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Neon Extension Signs (page 3)

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Whispering Palms
Restaurant
Ritzville, WA
Fifth Wheel Food
San Leandro, CA
Anchor Inn
Anacortes, WA
Cerbat Lanes
Kingman, AZ
The Whispering Palms Restaurant sign is probably from the 1950s or 1960s. It is the only example that I know of with a neon palm tree off of the sign panels. Apparently, there was another palm or something else on the other side of the sign. There is another neon sign in the window. [map]

The Fifth Wheel Food opened in 1946 and this sign is probably from then. The fifth wheel refers to the coupling used to connect semi-trucks to their trailers. The freestanding neon in the corner cut-out is a representation of the coupling. There was a sign in Detroit, MI that was built in the shape of a fifth wheel. [map]

The Anchor Inn sign is probably from the 1950s or 1960s. For more, see this website. [map]

The Cerbat Lanes opened in 1995 and this sign was built then. The animated sign is about 10 feet wide and features a white bowling ball and red pins. It's unknown if the sign's designer or the business owner were inspired by the freestanding neon rolling balls and crashing pins at the Sheridan Lanes or the Plaza Lanes (see below). While it's rare, it's nice to see that these artful neon sign extensions are still being made. [map]

Sheridan Lanes
Tulsa, OK
The Sheridan Lanes sign in Tulsa, Oklahoma was built in 1957 by Claude Neon. In 1998, the bowling alley was purchased by the AMF chain and the sign was taken down and replaced. After pressure from the community, the neon sign was reinstalled around the corner. The neon and animation are still maintained. The sign is lit with pink, green, yellow, red, orange, white, and blue tubing. The bowler's arm moves back and forth, the ball rolls, and the pins explode. The panels are about 10 feet wide. For more, see these websites: 1 and 2. [map]

Plaza Lanes [gone]
Des Moines, IA
The Plaza Lanes was built in 1957 and this sign was built then for $40,000 by Cox Neon Signs. It was installed on the roof and featured an animated bowler, ball and pins. It's possible that it may have been inspired by the Sheridan Lanes sign described above. The nine separate rolling neon balls were sequentially lit across the roof. The bowler was about 10 feet tall. These photos are from 2012. In 2017, the building caught fire and was completely destroyed. The building was demolished in 2018. The owner is building a larger "entertainment venue" on the site which is expected to open in 2019. The bowler sign was discovered in the rubble. There are plans to restore it and either display it on the new building or inside.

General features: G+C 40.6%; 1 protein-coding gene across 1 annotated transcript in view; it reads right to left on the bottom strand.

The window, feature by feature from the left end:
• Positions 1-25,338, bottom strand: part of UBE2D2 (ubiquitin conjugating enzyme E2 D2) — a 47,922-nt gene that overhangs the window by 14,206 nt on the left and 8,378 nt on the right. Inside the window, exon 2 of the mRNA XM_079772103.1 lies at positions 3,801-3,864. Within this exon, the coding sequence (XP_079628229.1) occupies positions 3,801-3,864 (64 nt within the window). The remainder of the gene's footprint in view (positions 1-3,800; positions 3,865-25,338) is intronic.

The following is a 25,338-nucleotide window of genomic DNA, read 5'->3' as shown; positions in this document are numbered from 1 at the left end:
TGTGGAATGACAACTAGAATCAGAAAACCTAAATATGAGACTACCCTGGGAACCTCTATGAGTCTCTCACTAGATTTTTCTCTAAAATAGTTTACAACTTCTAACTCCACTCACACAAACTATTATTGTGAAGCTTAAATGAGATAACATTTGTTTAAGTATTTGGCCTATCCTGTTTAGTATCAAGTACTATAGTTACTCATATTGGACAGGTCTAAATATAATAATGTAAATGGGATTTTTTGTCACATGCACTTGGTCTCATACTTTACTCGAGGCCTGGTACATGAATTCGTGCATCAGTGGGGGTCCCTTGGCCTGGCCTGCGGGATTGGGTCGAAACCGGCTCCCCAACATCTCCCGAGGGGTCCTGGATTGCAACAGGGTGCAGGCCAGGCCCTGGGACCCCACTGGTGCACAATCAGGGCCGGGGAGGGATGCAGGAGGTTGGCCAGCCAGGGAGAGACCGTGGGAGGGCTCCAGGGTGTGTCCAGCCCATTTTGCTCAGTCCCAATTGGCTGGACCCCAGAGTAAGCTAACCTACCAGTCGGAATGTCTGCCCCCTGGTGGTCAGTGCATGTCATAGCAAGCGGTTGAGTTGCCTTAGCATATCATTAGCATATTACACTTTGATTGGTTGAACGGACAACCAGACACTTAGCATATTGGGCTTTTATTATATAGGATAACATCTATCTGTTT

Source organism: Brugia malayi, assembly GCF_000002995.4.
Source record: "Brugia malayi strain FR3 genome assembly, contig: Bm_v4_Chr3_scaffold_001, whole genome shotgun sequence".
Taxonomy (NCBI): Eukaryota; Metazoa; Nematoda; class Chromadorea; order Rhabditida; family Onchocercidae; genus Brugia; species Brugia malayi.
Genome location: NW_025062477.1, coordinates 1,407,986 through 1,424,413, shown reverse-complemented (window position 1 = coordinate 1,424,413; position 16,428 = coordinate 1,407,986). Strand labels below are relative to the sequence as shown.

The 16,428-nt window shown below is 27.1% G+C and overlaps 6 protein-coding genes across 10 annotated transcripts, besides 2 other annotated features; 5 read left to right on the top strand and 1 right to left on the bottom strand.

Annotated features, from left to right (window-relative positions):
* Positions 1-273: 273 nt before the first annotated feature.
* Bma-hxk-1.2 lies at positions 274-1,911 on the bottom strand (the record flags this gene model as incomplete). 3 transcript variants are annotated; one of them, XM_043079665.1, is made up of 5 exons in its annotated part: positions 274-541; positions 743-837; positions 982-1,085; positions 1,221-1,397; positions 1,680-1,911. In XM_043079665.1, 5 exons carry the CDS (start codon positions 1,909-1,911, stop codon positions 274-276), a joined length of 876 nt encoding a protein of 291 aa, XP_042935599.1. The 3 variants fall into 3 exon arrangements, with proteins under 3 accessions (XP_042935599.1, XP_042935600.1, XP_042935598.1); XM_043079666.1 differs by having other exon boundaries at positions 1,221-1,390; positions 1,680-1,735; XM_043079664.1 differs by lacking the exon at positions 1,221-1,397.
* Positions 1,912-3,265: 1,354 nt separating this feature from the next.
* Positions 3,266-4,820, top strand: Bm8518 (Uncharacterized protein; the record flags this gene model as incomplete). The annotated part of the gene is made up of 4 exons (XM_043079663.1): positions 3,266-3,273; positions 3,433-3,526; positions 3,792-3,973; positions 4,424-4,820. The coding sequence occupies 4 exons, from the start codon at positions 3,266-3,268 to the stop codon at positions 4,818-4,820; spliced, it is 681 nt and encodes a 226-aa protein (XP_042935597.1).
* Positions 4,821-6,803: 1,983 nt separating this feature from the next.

Safari Motel
Las Vegas, NV
The Safari Motel opened in 1956. These signs were here by the late 1960s. The pole sign was originally painted red and black. It features a grid of diamond-like neon tubing. For more, see these websites: 1 and 2. [map]

San Jose Radiator
San Jose, CA
Westways Court Motel
Delta, CO
The San Jose Radiator sign features neon steam escaping from an overheated radiator. This business was established in 1944. The sign might be from the 1950s. For more, see this website. [map]

The Westways Court Motel was established in 1946. This sign is probably from the 1950s. It features a stylized sun with red and blue neon rays. For more, see this website. [map]

Lou Gentile's Flower Basket
Fresno, CA
The Lou Gentile's Flower Basket opened in 1950. This sign appears to be from then. For more, see this website. [map]

More-Skinny Used Cars
Pueblo, CO
More-Skinny Used Cars opened in 1939 as Moreschini Used Cars. In the 1940s, the business was renamed More-Skinny Used Cars which was easier for people to pronounce. The dealership moved here in 1949. The neon sign is from then. "Skinny" on the main sign has an animated pointing neon arm and hand. These photos are from 2012. In 2016, the dealership moved. The building at the previous location is gone now. Only the main neon sign (bottom row, first two photos) was moved to the new place. It now has a plastic text panel instead of neon. The neon text panel will be displayed in the Neon Alley in Pueblo. The other "skinny" signs were not allowed to be displayed at the new location. They were saved by the owner. For more, see these websites: 1, 2, and 3. [map]

El Rancho Hotel
Wells, NV
The El Rancho Hotel was built in 1948. This rooftop sign was installed in 1949 when the hotel opened. The owner chose the design from several sketches prepared by the YESCO, Young Electric Sign Company, office in Salt Lake City. The neon cowboy and bucking bronco part of the sign is about eight feet wide. Originally, there was a yellow, neon lariat which extended from the cowboy to the left of the "E". It continued downward to encircle the borders of the sign panels. This lasso border was animated. The cowboy's airborne neon lariat has been missing for decades but some of the metal spikes that supported it are still there. The cowboy and bronco were apparently lit in at least three-part animation. The colors are unknown. The sign went dark long before the early 2000s. Although the panels' paint is very faded, the text "CAFE BAR CASINO" is still readable.

In 2008, the hotel was rocked by an earthquake. Most of the damage was to the roof and second floor. However, the sign was not affected. The building remains vacant and may eventually be demolished. The City has expressed no interest in restoring or moving the sign. In 2014, the sign was briefly and partially lit with the use of a generator for a car show. It will be lit again in July 2015 during the car show. For more, see this website. [map]

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